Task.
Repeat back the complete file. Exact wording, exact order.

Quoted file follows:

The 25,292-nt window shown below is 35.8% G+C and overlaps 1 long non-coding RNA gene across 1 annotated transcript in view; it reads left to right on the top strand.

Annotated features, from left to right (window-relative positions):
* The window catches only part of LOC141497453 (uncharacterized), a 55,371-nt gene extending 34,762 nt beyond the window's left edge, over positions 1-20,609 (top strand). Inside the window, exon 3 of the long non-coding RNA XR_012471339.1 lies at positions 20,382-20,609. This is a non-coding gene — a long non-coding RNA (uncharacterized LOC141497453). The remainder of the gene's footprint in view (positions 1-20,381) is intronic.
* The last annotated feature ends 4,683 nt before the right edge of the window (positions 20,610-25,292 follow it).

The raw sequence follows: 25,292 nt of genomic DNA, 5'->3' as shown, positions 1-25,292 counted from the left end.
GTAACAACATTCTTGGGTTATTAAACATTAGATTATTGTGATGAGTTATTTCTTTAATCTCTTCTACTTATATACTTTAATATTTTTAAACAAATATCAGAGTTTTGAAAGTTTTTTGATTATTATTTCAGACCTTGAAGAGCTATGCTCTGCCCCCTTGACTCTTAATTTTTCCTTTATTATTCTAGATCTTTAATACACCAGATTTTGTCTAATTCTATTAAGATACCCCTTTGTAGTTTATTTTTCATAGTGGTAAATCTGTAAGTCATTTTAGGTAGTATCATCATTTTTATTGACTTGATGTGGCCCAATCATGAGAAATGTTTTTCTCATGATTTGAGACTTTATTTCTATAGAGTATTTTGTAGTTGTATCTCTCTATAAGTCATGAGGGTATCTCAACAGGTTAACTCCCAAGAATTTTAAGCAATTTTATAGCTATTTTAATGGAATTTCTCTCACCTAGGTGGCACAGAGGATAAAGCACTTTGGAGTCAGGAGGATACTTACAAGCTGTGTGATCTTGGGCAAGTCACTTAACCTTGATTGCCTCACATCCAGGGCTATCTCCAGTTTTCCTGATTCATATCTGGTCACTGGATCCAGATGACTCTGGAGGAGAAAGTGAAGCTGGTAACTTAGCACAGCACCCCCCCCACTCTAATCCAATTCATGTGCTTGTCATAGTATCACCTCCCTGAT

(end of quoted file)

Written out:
The 25,292-nt window shown below is 35.8% G+C and overlaps 1 long non-coding RNA gene across 1 annotated transcript in view; it reads left to right on the top strand.

Annotated features, from left to right (window-relative positions):
* The window catches only part of LOC141497453 (uncharacterized), a 55,371-nt gene extending 34,762 nt beyond the window's left edge, over positions 1-20,609 (top strand). Inside the window, exon 3 of the long non-coding RNA XR_012471339.1 lies at positions 20,382-20,609. This is a non-coding gene — a long non-coding RNA (uncharacterized LOC141497453). The remainder of the gene's footprint in view (positions 1-20,381) is intronic.
* The last annotated feature ends 4,683 nt before the right edge of the window (positions 20,610-25,292 follow it).

The raw sequence follows: 25,292 nt of genomic DNA, 5'->3' as shown, positions 1-25,292 counted from the left end.
GTAACAACATTCTTGGGTTATTAAACATTAGATTATTGTGATGAGTTATTTCTTTAATCTCTTCTACTTATATACTTTAATATTTTTAAACAAATATCAGAGTTTTGAAAGTTTTTTGATTATTATTTCAGACCTTGAAGAGCTATGCTCTGCCCCCTTGACTCTTAATTTTTCCTTTATTATTCTAGATCTTTAATACACCAGATTTTGTCTAATTCTATTAAGATACCCCTTTGTAGTTTATTTTTCATAGTGGTAAATCTGTAAGTCATTTTAGGTAGTATCATCATTTTTATTGACTTGATGTGGCCCAATCATGAGAAATGTTTTTCTCATGATTTGAGACTTTATTTCTATAGAGTATTTTGTAGTTGTATCTCTCTATAAGTCATGAGGGTATCTCAACAGGTTAACTCCCAAGAATTTTAAGCAATTTTATAGCTATTTTAATGGAATTTCTCTCACCTAGGTGGCACAGAGGATAAAGCACTTTGGAGTCAGGAGGATACTTACAAGCTGTGTGATCTTGGGCAAGTCACTTAACCTTGATTGCCTCACATCCAGGGCTATCTCCAGTTTTCCTGATTCATATCTGGTCACTGGATCCAGATGACTCTGGAGGAGAAAGTGAAGCTGGTAACTTAGCACAGCACCCCCCCCACTCTAATCCAATTCATGTGCTTGTCATAGTATCACCTCCCTGAT